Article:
- children 4–8 years: RDA 130 mg; UL 110 mg
- children 9–13 years: RDA 240 mg; UL 350 mg
- boys 14–18 years: RDA 410 mg; UL 350 mg
- girls 14–18 years: RDA 360 mg; UL 350 mg
- men 19–30 years: RDA 400 mg; UL 350 mg
- women 19–30 years: RDA 310 mg; UL 350 mg
- men age 31 and older: RDA 420 mg; UL 350 mg
- women age 31 and older: RDA 320 mg; UL 350 mg
- pregnant women 18 years and younger: RDA 400 mg; UL 350 mg
- pregnantwomen 19–30years: RDA350mg;UL350mg
- pregnant women 31 years and older: RDA 360 mg; UL 350 mg
- breastfeeding women 18 years and younger: RDA 360 mg; UL 350 mg
- breastfeeding women 19–30 years: RDA 310 mg; UL 350
- breastfeeding women 31 years and older: RDA 320 mg; UL 350 mg
Sources of magnesium
Chlorophyll, the pigment that makes plants green, contains magnesium. Good natural sources of magnesium include dark green vegetables such as spinach and Swiss chard. Other vegetables high in magnesium are lima beans, black-eyed peas, almonds, cashew nuts, and peanuts. Whole grains contain a lot of magnesium, but processing removes most of it. Therefore brown rice is a good source of magnesium, but white rice is not. Whole wheat flour has more magnesium than white flour, and wheat bran and oat bran have more than either type of flour. Some water that is high in minerals (hard water) has a significant amount of magnesium; the amount varies widely depending on location. Magnesium is also found in many multivitamins and is available as a single-ingredient supplement. The amount of magnesium available to the body from dietary supplements varies depending on the molecule in which magnesium is found. Common forms of magnesium in dietary supplements include magn! esium oxide, magnesium gluconate, magnesium citrate, and magnesium aspartate. Some antacids contain a significant amount of magnesium hydroxide. The best way to get an adequate amount of magnesium is to eat a healthy diet high in green vegetables and whole grains.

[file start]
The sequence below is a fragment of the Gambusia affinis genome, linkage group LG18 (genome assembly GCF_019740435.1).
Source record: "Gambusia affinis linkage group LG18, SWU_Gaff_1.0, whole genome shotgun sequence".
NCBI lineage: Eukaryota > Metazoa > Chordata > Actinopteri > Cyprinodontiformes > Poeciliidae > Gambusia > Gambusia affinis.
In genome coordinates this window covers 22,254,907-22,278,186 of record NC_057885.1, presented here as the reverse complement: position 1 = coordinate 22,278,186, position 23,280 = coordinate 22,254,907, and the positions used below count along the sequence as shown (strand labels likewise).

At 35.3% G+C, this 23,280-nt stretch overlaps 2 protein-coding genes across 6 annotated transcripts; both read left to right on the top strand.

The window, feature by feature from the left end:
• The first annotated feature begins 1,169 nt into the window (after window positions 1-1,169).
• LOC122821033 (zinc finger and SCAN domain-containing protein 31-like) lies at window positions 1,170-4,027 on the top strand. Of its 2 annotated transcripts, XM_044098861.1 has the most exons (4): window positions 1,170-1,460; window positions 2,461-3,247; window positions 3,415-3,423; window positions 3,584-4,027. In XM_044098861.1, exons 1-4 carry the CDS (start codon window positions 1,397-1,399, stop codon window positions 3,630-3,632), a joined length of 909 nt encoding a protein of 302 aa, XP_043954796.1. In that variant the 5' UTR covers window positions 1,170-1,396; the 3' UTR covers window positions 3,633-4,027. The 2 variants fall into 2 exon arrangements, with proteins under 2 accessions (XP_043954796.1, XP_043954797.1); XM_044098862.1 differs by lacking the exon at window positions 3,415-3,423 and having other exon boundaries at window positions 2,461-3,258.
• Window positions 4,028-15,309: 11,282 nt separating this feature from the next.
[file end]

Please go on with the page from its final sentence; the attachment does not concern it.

The following list gives the approximate magnesium content for some common foods:
- 100% bran cereal, ½ cup: 129 mg
- oat bran, ½ cup dry: 96 mg
- shredded wheat, 2 biscuits: 54 mg
- halibut, cooked 3 ounces: 90 mg
- almonds, roasted, 1 ounce: 80 mg
- cashew nuts, roasted, 1 ounce:75 mg
- peanuts, roasted, 1 ounce: 50 mg
- spinach, cooked, ½ cup: 75 mg
- Swiss chard, cooked, ½ cup: 75 mg
- lima beans, cooked, ½ cup: 63 mg
- black-eyed peas, cooked, ½ cup: 43 mg
- pinto beans, cooked, ½ cup: 35 mg
- brown rice, cooked, ½ cup: 40 mg
Magnesium excess and deficiency
Hypomagnesemia, or low levels of magnesium are estimated to occur in about 2 of the American population, in 1,020 of hospitalized patients, and in up to 60 of patients in intensive care. Anywhere between 30 and 80 of people with alcoholism have hypomagnesemia, as do about one-fourth of people with diabetes.
Magnesium deficiency can be caused either by insufficient intake or excessive excretion of magnesium. Causes of insufficient intake include digestive disorders that interfere with the absorption of magnesium (e.g. Crohns disease, celiac disease, inflammatory bowel syndrome), malnutrition with a limited diet of green vegetables, alcoholism (alcohol is substituted for food), and anorexia nervosa (self-starvation). Some causes of excessive excretion of magnesium include kidney failure, diabetes, use of some diuretic drugs, and some hormone disorders of the parathyroid gland.
The kidneys are the main regulator of magnesium. People with kidney disease should not take magnesium supplements.
Pregnant women should discuss their magnesium needs with their healthcare provider. Many pregnant women have low levels of magnesium but should use supplements only under medical supervision. Low magnesium levels are thought to contribute to preeclampsia and eclampsia and possibly to increase the risk of early labor.